My writings about baseball, with a strong statistical & machine learning slant.

Tuesday, March 30, 2010

IP projection adjustments (with injury data)

After several earlier failed efforts (over the past six months), I finally managed to substantially improve a prediction system by using rich injury data. With data from, I built an additional layer to my IP projection system (described in earlier posts), that has substantially improved results based on retrospective analysis.

To demonstrate what I'm doing, I'll show how the injuries data changes my system's projections for some 2009 pitchers' IP (based on 2004-2008 data). But first, let me quickly explain what I'm doing.

The data from Corey Dawkins' DL tool includes information about all major league players' in-season DL stints, as well as "Camp" (ie spring training) injuries, "Offseason" injuries, and also descripitive information about all surgeries. Unfortunately, the data does not include this same information for minor league players, or for players without teams (ie Ben Sheets in 2009). However the data is otherwise very thorough, and complete in the vast majority of cases.

In short, the data is very good. Having said that, getting predictive value from injury data is very difficult. A few months ago, I built models projecting a player's likely DL days during the next season, as well as his likelihood of suffering an elbow injury, a shoulder injury, a surgery, etc. These models gave me predictions with non-trivial correlation to reality, but they were not helpful for improving my predictive models for IP, VORP, or ERA. Therefore, I have re-defined my earlier goals for injury data.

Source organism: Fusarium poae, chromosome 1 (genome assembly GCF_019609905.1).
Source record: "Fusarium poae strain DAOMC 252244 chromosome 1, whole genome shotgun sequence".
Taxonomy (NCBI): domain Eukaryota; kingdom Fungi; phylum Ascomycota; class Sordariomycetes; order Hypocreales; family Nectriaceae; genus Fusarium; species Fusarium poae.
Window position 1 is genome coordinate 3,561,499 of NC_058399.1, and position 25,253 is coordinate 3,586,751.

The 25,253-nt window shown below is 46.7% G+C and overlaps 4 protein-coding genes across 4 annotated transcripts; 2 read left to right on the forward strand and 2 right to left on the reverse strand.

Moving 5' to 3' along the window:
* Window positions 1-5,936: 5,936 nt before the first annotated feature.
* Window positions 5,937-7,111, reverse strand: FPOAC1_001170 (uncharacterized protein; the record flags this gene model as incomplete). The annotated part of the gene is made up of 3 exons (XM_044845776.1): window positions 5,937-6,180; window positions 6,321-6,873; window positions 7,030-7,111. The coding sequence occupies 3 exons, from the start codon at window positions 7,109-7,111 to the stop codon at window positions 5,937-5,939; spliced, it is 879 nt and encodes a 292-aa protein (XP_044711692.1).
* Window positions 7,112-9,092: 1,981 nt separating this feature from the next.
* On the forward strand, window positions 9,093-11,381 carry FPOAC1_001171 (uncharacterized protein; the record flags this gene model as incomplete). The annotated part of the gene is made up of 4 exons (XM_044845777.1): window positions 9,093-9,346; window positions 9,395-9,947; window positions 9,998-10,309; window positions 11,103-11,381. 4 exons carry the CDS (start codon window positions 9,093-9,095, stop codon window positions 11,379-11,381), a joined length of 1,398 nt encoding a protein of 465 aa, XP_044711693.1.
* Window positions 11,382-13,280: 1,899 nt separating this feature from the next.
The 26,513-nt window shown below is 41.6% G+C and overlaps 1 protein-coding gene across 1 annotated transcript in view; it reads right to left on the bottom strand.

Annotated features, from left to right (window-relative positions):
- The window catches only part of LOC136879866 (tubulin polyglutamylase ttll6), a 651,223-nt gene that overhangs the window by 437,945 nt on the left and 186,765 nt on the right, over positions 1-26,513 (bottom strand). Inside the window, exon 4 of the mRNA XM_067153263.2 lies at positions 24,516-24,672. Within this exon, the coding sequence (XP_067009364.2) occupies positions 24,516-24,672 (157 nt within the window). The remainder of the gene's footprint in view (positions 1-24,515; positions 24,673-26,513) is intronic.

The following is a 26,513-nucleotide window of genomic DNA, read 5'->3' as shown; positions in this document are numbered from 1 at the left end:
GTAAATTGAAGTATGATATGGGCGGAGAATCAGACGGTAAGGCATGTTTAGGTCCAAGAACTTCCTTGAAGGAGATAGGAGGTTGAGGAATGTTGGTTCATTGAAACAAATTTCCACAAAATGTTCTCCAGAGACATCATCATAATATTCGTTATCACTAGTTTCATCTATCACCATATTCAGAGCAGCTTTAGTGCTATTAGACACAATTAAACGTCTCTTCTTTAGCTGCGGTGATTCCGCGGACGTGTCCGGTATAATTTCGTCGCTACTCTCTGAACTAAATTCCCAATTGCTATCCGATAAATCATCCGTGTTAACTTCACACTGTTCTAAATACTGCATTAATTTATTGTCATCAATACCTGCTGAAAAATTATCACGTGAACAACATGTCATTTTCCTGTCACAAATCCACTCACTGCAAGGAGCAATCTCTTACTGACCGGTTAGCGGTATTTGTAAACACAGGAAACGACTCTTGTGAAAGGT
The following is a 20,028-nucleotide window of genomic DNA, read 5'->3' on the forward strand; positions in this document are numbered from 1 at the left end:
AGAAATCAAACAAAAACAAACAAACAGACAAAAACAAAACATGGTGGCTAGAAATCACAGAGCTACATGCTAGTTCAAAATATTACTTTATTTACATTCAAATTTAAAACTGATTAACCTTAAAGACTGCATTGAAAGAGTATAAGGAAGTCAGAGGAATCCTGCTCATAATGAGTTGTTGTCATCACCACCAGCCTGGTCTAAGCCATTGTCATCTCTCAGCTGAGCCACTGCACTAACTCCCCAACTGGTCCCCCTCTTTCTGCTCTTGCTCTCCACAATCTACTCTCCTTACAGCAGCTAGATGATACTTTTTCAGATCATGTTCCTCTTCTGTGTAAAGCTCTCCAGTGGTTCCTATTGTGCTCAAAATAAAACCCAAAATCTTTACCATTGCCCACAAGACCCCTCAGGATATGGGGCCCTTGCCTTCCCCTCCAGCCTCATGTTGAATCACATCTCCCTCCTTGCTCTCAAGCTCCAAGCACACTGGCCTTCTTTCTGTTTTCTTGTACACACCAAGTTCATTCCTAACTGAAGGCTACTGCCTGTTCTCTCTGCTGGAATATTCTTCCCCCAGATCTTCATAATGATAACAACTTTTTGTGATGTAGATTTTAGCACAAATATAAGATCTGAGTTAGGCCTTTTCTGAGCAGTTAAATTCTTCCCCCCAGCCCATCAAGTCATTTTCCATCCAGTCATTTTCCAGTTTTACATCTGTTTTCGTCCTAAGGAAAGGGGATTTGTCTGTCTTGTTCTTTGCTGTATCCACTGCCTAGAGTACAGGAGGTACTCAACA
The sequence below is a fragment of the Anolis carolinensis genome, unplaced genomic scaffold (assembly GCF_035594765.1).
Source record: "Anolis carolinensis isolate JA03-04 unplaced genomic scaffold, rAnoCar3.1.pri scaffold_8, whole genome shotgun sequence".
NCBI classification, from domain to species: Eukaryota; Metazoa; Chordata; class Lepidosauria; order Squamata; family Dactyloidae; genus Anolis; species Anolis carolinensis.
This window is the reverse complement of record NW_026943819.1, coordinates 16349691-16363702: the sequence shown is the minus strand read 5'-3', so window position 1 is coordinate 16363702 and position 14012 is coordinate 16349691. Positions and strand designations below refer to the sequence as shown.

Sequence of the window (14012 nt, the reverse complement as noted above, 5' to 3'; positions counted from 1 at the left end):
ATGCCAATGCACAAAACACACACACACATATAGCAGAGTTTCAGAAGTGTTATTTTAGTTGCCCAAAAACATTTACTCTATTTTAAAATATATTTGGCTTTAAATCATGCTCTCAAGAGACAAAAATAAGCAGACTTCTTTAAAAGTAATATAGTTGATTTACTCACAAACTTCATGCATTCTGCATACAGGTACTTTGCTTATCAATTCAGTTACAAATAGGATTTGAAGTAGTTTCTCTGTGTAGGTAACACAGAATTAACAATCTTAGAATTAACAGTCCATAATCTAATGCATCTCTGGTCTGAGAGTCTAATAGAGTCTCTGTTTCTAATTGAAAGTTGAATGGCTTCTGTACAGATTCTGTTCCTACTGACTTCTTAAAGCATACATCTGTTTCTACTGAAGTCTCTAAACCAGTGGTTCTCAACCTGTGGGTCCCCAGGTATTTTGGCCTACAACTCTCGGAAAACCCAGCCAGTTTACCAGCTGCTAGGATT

My goal is simply to improve my existing IP projection system using features derived from the DL information that I have available. Intuitively, we know that some injury histories should make us want to downgrade a pitcher's playing time projection. But if my ML system can't find an IP prediction improvement in using that feature, then that feature does not make its way into the model. I will get back to this idea when I talk about my Randy Johnson projection for 2009.

My System

Looking at the injuries listed, I came up with ~60 features that I thought might be useful in a predictive model. Features might be something like "did pitcher X have an elbow injury" or "did pitcher X have Tommy John surgery" or "did pitcher X spend over 60 days on the DL." Features are generated per pitcher per season, and they range from the general to the very specific.

As with my previous IP prediction system, I build a model to predict a pitcher's stats using his last four years' data. So for 2009 predictions, I'm looking at 2005, 2006, 2007 and 2008 data, as well as some averages. To simplify injury-based IP projections, I only considered "2008" and "average" (ie 2005-2007 arithmetic average) features for injuries.